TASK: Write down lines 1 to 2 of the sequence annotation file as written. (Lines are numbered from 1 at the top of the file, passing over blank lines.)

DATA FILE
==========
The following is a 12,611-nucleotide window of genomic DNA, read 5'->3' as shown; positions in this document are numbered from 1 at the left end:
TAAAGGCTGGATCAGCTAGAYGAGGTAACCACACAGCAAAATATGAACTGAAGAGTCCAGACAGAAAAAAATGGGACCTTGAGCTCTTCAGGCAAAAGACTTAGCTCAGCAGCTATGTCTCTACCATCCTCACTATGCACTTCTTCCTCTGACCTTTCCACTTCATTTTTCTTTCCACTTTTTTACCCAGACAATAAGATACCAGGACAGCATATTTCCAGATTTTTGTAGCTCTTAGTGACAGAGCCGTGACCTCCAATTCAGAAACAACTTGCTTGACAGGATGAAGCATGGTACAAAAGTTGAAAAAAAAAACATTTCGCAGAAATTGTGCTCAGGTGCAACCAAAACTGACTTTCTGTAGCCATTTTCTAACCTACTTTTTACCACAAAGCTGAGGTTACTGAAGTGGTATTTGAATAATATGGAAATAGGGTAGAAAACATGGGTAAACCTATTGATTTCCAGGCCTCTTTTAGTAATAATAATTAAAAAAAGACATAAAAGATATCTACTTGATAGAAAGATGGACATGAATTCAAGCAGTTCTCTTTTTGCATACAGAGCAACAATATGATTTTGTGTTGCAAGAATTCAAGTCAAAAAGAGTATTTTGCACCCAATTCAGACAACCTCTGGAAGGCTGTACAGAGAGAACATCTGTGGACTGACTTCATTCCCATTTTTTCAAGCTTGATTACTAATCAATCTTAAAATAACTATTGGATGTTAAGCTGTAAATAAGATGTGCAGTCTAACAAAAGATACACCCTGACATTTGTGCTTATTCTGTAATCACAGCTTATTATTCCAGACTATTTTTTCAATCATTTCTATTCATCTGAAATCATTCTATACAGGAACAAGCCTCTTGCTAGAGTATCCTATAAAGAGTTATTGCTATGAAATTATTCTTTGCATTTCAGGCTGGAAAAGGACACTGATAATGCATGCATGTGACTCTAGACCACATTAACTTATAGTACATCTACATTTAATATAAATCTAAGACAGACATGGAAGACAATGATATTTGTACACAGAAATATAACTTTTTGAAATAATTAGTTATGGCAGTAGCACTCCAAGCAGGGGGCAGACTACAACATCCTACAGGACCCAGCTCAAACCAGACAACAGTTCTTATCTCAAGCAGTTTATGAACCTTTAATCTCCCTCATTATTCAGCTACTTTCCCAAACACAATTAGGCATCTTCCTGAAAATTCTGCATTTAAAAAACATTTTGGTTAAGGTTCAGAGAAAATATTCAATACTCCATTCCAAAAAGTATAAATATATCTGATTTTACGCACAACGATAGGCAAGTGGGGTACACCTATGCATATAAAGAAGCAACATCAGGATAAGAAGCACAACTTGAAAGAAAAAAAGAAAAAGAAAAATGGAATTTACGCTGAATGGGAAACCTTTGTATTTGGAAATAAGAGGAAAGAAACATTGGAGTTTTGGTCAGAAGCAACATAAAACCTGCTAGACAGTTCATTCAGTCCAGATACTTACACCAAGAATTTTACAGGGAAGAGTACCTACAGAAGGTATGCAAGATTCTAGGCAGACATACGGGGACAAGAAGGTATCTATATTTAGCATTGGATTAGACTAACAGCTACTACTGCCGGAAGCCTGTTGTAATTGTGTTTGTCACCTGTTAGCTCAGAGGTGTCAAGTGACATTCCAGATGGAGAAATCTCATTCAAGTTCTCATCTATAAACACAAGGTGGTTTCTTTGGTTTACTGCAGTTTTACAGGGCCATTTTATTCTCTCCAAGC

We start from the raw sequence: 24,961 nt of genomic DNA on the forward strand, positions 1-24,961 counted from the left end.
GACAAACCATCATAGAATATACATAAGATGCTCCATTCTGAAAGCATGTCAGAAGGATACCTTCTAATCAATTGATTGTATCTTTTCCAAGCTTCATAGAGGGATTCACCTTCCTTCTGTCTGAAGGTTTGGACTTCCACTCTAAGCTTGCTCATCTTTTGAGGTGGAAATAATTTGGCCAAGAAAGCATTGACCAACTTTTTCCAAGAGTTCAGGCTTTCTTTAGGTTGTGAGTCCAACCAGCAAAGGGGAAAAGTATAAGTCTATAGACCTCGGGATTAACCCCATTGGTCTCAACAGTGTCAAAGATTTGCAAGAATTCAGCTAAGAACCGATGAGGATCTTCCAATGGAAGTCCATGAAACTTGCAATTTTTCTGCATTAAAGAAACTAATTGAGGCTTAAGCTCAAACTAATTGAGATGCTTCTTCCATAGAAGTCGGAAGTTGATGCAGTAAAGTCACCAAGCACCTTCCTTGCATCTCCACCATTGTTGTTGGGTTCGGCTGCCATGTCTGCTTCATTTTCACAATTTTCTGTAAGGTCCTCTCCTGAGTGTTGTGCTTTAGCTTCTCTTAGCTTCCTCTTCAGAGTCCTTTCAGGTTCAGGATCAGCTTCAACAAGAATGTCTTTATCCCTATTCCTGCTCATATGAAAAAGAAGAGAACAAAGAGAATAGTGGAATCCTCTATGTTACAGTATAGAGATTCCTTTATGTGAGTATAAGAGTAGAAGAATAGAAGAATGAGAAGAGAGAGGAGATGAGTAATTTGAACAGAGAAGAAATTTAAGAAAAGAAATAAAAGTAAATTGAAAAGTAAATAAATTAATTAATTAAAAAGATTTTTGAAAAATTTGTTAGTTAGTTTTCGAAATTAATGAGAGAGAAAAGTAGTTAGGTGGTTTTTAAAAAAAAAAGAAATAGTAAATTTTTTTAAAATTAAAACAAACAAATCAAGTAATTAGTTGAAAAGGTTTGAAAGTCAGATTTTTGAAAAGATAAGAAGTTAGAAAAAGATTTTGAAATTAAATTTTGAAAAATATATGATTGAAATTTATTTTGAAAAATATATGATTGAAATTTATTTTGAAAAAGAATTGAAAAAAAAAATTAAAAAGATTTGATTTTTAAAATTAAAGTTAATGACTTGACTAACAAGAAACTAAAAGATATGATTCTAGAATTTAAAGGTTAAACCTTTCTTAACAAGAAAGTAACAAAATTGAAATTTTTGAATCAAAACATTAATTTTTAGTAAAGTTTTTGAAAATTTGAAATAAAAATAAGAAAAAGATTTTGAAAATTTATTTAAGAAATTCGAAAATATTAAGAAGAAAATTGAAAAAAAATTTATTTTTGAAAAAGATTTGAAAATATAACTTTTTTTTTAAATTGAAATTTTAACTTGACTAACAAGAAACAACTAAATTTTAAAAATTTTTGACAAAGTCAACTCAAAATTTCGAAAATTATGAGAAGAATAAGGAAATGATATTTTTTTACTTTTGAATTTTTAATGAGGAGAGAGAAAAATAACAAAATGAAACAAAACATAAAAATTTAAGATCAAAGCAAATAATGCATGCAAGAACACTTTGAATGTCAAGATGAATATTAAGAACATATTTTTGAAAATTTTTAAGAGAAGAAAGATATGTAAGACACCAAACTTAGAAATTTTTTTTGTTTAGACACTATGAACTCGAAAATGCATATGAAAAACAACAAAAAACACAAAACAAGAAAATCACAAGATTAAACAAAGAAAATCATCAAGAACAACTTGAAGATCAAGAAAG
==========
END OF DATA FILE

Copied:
The following is a 12,611-nucleotide window of genomic DNA, read 5'->3' as shown; positions in this document are numbered from 1 at the left end:
TAAAGGCTGGATCAGCTAGAYGAGGTAACCACACAGCAAAATATGAACTGAAGAGTCCAGACAGAAAAAAATGGGACCTTGAGCTCTTCAGGCAAAAGACTTAGCTCAGCAGCTATGTCTCTACCATCCTCACTATGCACTTCTTCCTCTGACCTTTCCACTTCATTTTTCTTTCCACTTTTTTACCCAGACAATAAGATACCAGGACAGCATATTTCCAGATTTTTGTAGCTCTTAGTGACAGAGCCGTGACCTCCAATTCAGAAACAACTTGCTTGACAGGATGAAGCATGGTACAAAAGTTGAAAAAAAAAACATTTCGCAGAAATTGTGCTCAGGTGCAACCAAAACTGACTTTCTGTAGCCATTTTCTAACCTACTTTTTACCACAAAGCTGAGGTTACTGAAGTGGTATTTGAATAATATGGAAATAGGGTAGAAAACATGGGTAAACCTATTGATTTCCAGGCCTCTTTTAGTAATAATAATTAAAAAAAGACATAAAAGATATCTACTTGATAGAAAGATGGACATGAATTCAAGCAGTTCTCTTTTTGCATACAGAGCAACAATATGATTTTGTGTTGCAAGAATTCAAGTCAAAAAGAGTATTTTGCACCCAATTCAGACAACCTCTGGAAGGCTGTACAGAGAGAACATCTGTGGACTGACTTCATTCCCATTTTTTCAAGCTTGATTACTAATCAATCTTAAAATAACTATTGGATGTTAAGCTGTAAATAAGATGTGCAGTCTAACAAAAGATACACCCTGACATTTGTGCTTATTCTGTAATCACAGCTTATTATTCCAGACTATTTTTTCAATCATTTCTATTCATCTGAAATCATTCTATACAGGAACAAGCCTCTTGCTAGAGTATCCTATAAAGAGTTATTGCTATGAAATTATTCTTTGCATTTCAGGCTGGAAAAGGACACTGATAATGCATGCATGTGACTCTAGACCACATTAACTTATAGTACATCTACATTTAATATAAATCTAAGACAGACATGGAAGACAATGATATTTGTACACAGAAATATAACTTTTTGAAATAATTAGTTATGGCAGTAGCACTCCAAGCAGGGGGCAGACTACAACATCCTACAGGACCCAGCTCAAACCAGACAACAGTTCTTATCTCAAGCAGTTTATGAACCTTTAATCTCCCTCATTATTCAGCTACTTTCCCAAACACAATTAGGCATCTTCCTGAAAATTCTGCATTTAAAAAACATTTTGGTTAAGGTTCAGAGAAAATATTCAATACTCCATTCCAAAAAGTATAAATATATCTGATTTTACGCACAACGATAGGCAAGTGGGGTACACCTATGCATATAAAGAAGCAACATCAGGATAAGAAGCACAACTTGAAAGAAAAAAAGAAAAAGAAAAATGGAATTTACGCTGAATGGGAAACCTTTGTATTTGGAAATAAGAGGAAAGAAACATTGGAGTTTTGGTCAGAAGCAACATAAAACCTGCTAGACAGTTCATTCAGTCCAGATACTTACACCAAGAATTTTACAGGGAAGAGTACCTACAGAAGGTATGCAAGATTCTAGGCAGACATACGGGGACAAGAAGGTATCTATATTTAGCATTGGATTAGACTAACAGCTACTACTGCCGGAAGCCTGTTGTAATTGTGTTTGTCACCTGTTAGCTCAGAGGTGTCAAGTGACATTCCAGATGGAGAAATCTCATTCAAGTTCTCATCTATAAACACAAGGTGGTTTCTTTGGTTTACTGCAGTTTTACAGGGCCATTTTATTCTCTCCAAGC